Skip to main content
Gallery1 Large (1)
Gallery1 Large (1)

Blog

The hybrid work model: a short-term fad, or the future workplace?

The rise of the blended working approach

Natalie Douglass, Director of Talent Strategy Consulting at NSCG, shares her perspective on #WorkplaceReimagined in the pandemic era, as work locations, new ways of working, attracting and retaining talent take on a whole new role in a new world of work.

Have you heard about the Welcome Stamp Scheme set out by the Prime Minister of Barbados, Mia Mottley? She is inviting people to live in Barbados for a year while they work remotely. Sounds too good to be true. The work-life of dreams and inconceivable earlier this year, pre-lockdown.

I have to admit working in Barbados would beat a day’s work from my laptop in my kitchen. The school run might become a little complicated though!

Barbados remote working is likely to be an unrealistic option for many, but the home workplace and home working is not going to end soon – not completely anyway. Many businesses will go back to similar routines as before, and this of course depends on the sector and the nature of the work employees are required to undertake. There’s a definite trend of hybrid working models emerging now businesses have acclimatised to working from home practices and want to achieve the “best of both worlds”. The hybrid workplace has big implications for every aspect of talent strategy – from attraction and retention, to leadership development. The question is, will it be short-lived and sporadic, or become ubiquitous across UK’s workforce?

Change is here & has impacted the workplace as we know it

Have you read about the Government’s major media campaign to encourage workers back to work – primarily to save the businesses and city centres that rely on commuters and passing trade. As well-intended as it is, businesses will ultimately make decisions based on what works best for them. We know of firms who are moving back to a full-time working office model for the foreseeable future, big London-based consulting and financial services firms for example. Our own business, a people consulting business, is included in this category.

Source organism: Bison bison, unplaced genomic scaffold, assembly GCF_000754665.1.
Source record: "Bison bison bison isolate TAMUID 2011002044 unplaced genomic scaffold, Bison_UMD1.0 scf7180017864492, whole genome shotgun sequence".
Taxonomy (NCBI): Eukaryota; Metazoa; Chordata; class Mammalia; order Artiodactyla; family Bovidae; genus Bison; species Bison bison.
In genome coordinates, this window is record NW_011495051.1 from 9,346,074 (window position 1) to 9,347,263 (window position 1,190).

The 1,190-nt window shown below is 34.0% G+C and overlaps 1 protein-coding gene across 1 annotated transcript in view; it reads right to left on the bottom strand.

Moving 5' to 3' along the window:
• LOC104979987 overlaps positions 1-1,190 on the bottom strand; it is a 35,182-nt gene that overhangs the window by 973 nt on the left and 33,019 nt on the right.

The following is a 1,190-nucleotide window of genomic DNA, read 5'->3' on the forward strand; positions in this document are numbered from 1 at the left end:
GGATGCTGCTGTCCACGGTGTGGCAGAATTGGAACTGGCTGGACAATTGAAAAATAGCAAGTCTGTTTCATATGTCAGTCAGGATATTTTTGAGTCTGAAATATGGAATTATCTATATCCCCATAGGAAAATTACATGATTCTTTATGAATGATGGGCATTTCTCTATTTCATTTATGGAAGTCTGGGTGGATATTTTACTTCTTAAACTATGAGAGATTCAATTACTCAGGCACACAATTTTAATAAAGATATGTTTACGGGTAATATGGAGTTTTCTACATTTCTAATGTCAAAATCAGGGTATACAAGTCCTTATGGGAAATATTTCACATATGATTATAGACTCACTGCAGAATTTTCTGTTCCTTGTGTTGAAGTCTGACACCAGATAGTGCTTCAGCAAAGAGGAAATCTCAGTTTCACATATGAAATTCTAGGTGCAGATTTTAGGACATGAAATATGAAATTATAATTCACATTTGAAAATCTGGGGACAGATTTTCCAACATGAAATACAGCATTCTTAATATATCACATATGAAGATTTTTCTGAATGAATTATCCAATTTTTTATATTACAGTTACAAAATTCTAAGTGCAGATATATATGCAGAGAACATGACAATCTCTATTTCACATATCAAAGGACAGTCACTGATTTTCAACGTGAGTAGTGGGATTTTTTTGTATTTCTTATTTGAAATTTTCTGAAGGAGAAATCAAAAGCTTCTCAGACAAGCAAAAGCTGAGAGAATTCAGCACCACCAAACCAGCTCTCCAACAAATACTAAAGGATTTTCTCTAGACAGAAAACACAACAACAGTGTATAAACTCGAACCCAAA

On the flipside, there are businesses opting for hybrid or total remote working. The “virtual law firm” is a term that sprung up this week. Josh Hardie, CBI’s Deputy Director General, has noted: “Remote working has been a real success for many firms and employees, and none of the many benefits should be lost.” Ann Francke, Chief Executive of the Chartered Management Institute, has further emphasised this point: “The pandemic has also catapulted working life into the future, encouraging more staff to take up a permanent blended working approach. This shift should be embraced by employers and not discouraged by the Government.”

Schroder's Chief Executive, Peter Harrison, said recently that: “The contract between society and business has changed forever. The office will become a convening place where you get teams together, but the work will be done in people’s homes.”